The ambystomatid phylogeny presented here is based upon a combined analysis of 32 phylogenetically informative morphological characters (Kraus, 1988) and 26 allozymic loci (Shaffer et al., 1991) as presented by Shaffer et al. (1991). (This analysis excluded Mexican species related to the A. tigrinum complex, whose relationships are based upon the allozymic data of Shaffer  and mitochondrial DNA sequences of Shaffer and McKnight ). The morphological and molecular data favor different phylogenetic topologies when analyzed separately and have been judged to contain significant phylogenetic conflicts (Shaffer et al., 1991). The tree shown here provides a useful working hypothesis of ambystomatid relationships based upon all data currently available, but it should be viewed as fairly tentative and in need of further testing.
The nodes that appear most strongly supported by the combined analysis of morphological and molecular data include (1) the grouping of A. barbouri and A. texanum, (2) the grouping of A. annulatum and A. cingulatum, (3) the group containing A. barbouri, A. texanum, A. annulatum and A. cingulatum, (4) the grouping of A. californiense with A. tigrinum and its related Mexican species, (5) the grouping of A. gracile with A. maculatum and (6) the grouping of species comprising the subgenus Linguaelapsus (A. annulatum, A. barbouri, A. cingulatum, A. mabeei and A. texanum). All other nodes on the tree should be considered very tentative.
Studies of A. tigrinum and related species from Mexico (Shaffer, 1984; Shaffer and McKnight, 1996) offer little support for monophyly of A. ordinarium, A. velasci, A. tigrinum or the subspecies of A. tigrinum. The remaining species in this group are mostly very restricted in geographical distribution and are represented in the study by animals from only one or two localities. The ambiguity of phylogenetic relationships among these species is presented as a star phylogeny with nine branches, shown as the sister group to a partially resolved branch containing 5 additional species. These molecular studies collectively indicate phylogenetic affinity among the species A. dumerilii, A. granulosum, A. lermaensis, R. altimirani and R. rivularis as shown, although some populations of A. ordinarium and A. velasci also fall into this group in the analysis of Shaffer and McKnight (1996). Only the monophyly of this entire complex of species and its placement as the sister-group to A. californiense appear well supported by the available data.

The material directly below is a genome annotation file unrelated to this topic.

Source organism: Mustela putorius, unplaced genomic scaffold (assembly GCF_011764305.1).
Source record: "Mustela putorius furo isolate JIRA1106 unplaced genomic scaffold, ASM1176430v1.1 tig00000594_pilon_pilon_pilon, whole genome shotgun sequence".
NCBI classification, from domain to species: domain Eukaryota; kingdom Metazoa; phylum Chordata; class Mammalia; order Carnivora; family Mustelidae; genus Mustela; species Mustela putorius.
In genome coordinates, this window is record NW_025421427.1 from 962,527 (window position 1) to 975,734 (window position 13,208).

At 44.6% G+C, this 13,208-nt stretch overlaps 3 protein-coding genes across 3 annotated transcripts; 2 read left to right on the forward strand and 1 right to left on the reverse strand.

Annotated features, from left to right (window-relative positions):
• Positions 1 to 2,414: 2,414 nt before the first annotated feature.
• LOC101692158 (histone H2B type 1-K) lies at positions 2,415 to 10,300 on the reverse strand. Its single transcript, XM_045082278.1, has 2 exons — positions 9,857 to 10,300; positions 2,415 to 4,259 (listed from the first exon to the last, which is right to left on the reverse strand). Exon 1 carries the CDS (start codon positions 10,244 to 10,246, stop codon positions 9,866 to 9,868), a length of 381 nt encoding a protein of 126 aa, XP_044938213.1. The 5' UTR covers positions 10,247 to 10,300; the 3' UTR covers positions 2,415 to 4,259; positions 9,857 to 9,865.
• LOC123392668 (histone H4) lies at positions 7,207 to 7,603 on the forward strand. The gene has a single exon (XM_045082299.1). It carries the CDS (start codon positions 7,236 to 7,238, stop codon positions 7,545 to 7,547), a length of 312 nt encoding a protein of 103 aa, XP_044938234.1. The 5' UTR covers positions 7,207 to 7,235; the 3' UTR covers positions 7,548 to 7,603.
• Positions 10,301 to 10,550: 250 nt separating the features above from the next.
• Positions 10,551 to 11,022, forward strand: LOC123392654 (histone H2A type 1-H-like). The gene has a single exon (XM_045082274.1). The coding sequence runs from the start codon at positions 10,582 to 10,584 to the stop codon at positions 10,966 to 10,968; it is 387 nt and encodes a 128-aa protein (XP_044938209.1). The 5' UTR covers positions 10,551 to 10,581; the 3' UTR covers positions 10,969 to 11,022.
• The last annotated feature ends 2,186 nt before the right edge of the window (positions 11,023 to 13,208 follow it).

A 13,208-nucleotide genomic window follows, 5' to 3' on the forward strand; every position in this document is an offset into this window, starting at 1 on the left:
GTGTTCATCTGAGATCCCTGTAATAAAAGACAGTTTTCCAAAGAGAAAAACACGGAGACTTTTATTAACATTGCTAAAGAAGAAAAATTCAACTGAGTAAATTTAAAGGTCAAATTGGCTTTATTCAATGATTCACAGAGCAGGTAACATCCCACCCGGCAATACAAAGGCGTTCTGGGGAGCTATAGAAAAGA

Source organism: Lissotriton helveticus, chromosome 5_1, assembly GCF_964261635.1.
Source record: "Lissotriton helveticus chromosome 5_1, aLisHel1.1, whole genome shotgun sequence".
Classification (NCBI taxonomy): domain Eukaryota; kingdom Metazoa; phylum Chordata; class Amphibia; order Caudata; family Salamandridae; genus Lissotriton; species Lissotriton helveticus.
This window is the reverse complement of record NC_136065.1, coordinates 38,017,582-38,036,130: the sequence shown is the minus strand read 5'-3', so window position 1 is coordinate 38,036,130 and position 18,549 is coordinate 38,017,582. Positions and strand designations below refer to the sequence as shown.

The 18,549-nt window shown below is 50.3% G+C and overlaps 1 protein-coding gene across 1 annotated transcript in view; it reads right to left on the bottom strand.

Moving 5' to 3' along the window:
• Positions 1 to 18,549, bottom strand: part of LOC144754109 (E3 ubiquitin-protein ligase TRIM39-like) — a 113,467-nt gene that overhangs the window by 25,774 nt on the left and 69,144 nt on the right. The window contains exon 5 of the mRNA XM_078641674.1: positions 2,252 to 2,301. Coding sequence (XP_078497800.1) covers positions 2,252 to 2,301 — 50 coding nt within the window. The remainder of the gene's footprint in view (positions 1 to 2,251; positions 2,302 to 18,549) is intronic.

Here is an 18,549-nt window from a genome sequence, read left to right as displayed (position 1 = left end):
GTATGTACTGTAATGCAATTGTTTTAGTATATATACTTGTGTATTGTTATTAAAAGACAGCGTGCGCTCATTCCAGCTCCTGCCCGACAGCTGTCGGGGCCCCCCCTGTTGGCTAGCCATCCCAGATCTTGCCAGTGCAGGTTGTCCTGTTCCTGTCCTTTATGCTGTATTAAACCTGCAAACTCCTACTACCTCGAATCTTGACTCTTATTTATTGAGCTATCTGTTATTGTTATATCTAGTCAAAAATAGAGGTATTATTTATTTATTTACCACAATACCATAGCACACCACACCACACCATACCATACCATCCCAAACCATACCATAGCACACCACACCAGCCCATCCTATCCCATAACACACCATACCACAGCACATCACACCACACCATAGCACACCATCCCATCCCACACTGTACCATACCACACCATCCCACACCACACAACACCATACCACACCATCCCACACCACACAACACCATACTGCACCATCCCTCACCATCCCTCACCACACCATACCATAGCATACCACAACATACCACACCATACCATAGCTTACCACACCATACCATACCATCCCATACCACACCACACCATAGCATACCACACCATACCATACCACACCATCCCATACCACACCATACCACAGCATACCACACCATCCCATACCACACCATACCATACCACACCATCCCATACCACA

Duellman, W. E. 1993. Amphibian Species of the World: Additions and Corrections. Univ. of Kansas Printing Service. Lawrence, KS.
Duellman, W. E. and L. Trueb. 1986. Biology of Amphibians. McGraw-Hill, New York.
Estes, R. 1981. Gymnophiona, Caudata. Handbuch der Paläoherpetologie 2:1-115.
Frost, D. R. 1985. Amphibian Species of the World. Allen Press and the Association of Systematics Collections. Lawrence, KS.
Harrison, R. G. 1969. Organization and Development of the Embryo. Yale Univ. Press. New Haven, Connecticut. (published posthumously)
Hedges, S. B., J. P. Bogart and L. R. Maxson. 1992. Ancestry of unisexual salamanders. Nature 356:708-710.
Kraus, F. 1988. An empirical evaluation of the use of the ontogeny polarization criterion in phylogenetic inference. Systematic Zoology 37:106-141.
Kraus, F., P. K. Ducey, P. Moler and M. M. Miyamoto. 1991. Two new triparental unisexual Ambystoma from Ohio and Michigan. Herpetologica 47:429-439.
Larson, A. 1991. A molecular perspective on the evolutionary relationships of the salamander families. Evolutionary Biology 25:211-277.
Larson, A. and W. W. Dimmick. 1993. Phylogenetic relationships of the salamander families: A analysis of congruence among morphological and molecular characters. Herpetological Monographs 7:77-93.
Routman, E. 1993. Population structure and genetic diversity of metamorphic and paedomorphic populations of the tiger salamander, Ambystoma tigrinum. Journal of Evolutionary Biology 6:329-357.
Shaffer, H. B. 1984. Evolution in a paedomorphic lineage. I. An electrophoretic analysis of the Mexican ambystomatid salamanders. Evolution 38:1194-1206.
Shaffer, H. B., J. M. Clark and F. Kraus. 1991. When molecules and morphology clash: A phylogenetic analysis of the North American ambystomatid salamanders (Caudata: Ambystomatidae). Systematic Zoology 40:284-303.
Shaffer, H. B. and M. L. McKnight. 1996. The polytypic species revisited: Genetic differentiation and molecular phylogenetics of the tiger salamander, Ambystoma tigrinum (Amphibia: Caudata) complex. Evolution 50:417-433.
Spolsky, C. M., C. A. Phillips and T. Uzzell. 1992. Antiquity of clonal salamander lineages revealed by mitochondrial DNA. Nature 356:706-708.
Templeton, A. R., E. Routman and C. A. Phillips. 1995. Separating population structure from population history: A cladistic analysis of the geographical distribution of mitochondrial DNA haplotypes in the tiger salamander, Ambystoma tigrinum. Genetics 140:767-782.
Twitty, V. C. 1966. Of Scientists and Salamanders. W. H. Freeman and Company. San Francisco, California.
Washington University, St. Louis, Missouri, USA
Page copyright © 1996 Allan Larson
All Rights Reserved.
Citing this page:
Larson, Allan. 1996. Ambystomatidae. Mole Salamanders. Version 01 January 1996 (under construction). http://tolweb.org/Ambystomatidae/15448/1996.01.01 in The Tree of Life Web Project, http://tolweb.org/